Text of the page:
I know I have brought somebody into this world. I have brought a president, I have brought a minister, a pilot, a reverend, a secretary, a deacon, deaconess and so on. I call the labour ward ‘the power house’ because that is where dignitaries are born, presidents of the nation are born.

The first sound of the baby cry … yeah! I love that. It’s so amazing.


Image: Hanna Adcock/Save the Children

When the Ebola crisis came to Liberia it was terrible. 

It was like a selfish disease, dirty disease, it was bad, it was tough. Before you could carry on a delivery or do anything you had to put on the protective suit. We'd be miserable in there, you sweat in there, and Africa is HOT.

First you put on the jumpsuit.

Then you put on the plastic apron. 

You put on your cap. 

You put on your mask. 

You put on your face sheet. 

You wear your gloves. The first gloves, and the second gloves.

When you walk in, people say ‘are you going to space?!’.
 


Image: Hanna Adcock/Save the Children

The last time I counted there was 862 Alices.

Now, it has increased to approximately 1,000 plus. 

I think parents name their children after me, number one because of my job, my hard work. They love the passion I have for the job, the concern I have for my patients, because whether in the rain or in the sun, I’m looking out for my patient to see that they are doing fine.

I think this is what they have seen, that love, that concern towards them. I think that’s why they are naming their children after me.

I would go to the market, I would hear somebody say, “Alice, come!”. Alices were all over the place. Everywhere Alice, Ellis, Alice. The males are named after me, the females are named after me, and I say “wow, so many Alices!”

Even if I die, I know I will still be remembered. When they call my name, those that know that that baby was named after me, will always remember me. It is a positive thing, because that legacy will remain. It’s my gift to the next generation.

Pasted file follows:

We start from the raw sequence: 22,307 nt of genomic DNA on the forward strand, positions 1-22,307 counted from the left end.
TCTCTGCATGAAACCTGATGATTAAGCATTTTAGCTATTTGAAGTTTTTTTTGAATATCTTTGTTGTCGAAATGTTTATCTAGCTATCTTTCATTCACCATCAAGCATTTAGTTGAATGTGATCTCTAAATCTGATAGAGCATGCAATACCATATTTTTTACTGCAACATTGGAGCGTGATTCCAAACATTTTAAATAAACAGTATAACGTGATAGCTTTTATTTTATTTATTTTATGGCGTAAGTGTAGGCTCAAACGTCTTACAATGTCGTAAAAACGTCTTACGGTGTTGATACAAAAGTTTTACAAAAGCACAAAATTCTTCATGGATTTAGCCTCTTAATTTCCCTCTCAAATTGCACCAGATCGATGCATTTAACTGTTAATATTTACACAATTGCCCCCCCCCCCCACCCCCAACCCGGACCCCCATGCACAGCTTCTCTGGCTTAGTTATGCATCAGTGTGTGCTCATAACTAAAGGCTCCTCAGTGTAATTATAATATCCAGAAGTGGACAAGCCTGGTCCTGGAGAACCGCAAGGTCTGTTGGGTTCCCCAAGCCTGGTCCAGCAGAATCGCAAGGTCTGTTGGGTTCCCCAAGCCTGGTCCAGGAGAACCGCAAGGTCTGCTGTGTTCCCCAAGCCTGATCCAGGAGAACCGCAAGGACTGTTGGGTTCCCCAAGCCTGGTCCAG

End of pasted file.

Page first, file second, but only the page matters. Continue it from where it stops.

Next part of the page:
My name will remain on the face of the earth.

I love my name, Alice. The first letter of the alphabet is A. I'm number one! Alice is an action name. A for action. Alice people are active people, they are caring people, they are loving people.
 

Life is how you make it. 

You make it hard, it gets harder. You make it easy, it gets easier.

For me, I don’t have money, but I have good relationships with human beings. Once you have good human relationships, things will not be tough for you. If I treat you bad, you will treat me bad. If I treat you good, you will treat me well, you will treat my children well. 

So, life is how you make it.

How your support helped Alice and her community

We first met Alice in 2013 after running a fundraising appeal to help build, furnish and equip five maternal health clinics and facilities in Liberia. People like you helped make it possible to replace the makeshift clinic with a new one that had a delivery room, an examination room and a post-partum room. 

There’s a space for consultations, vaccinations and a dispensary. The solar powered refrigerator mentioned by Alice means the team can keep vaccines, for deadly diseases like pneumonia on site. 

Mums, dads, children and babies love Alice because she is completely dedicated to her job. Over the years, Alice has safely delivered thousands of babies, often in extremely difficult circumstances, and parents have found their own way to thank her – they have named their babies Alice.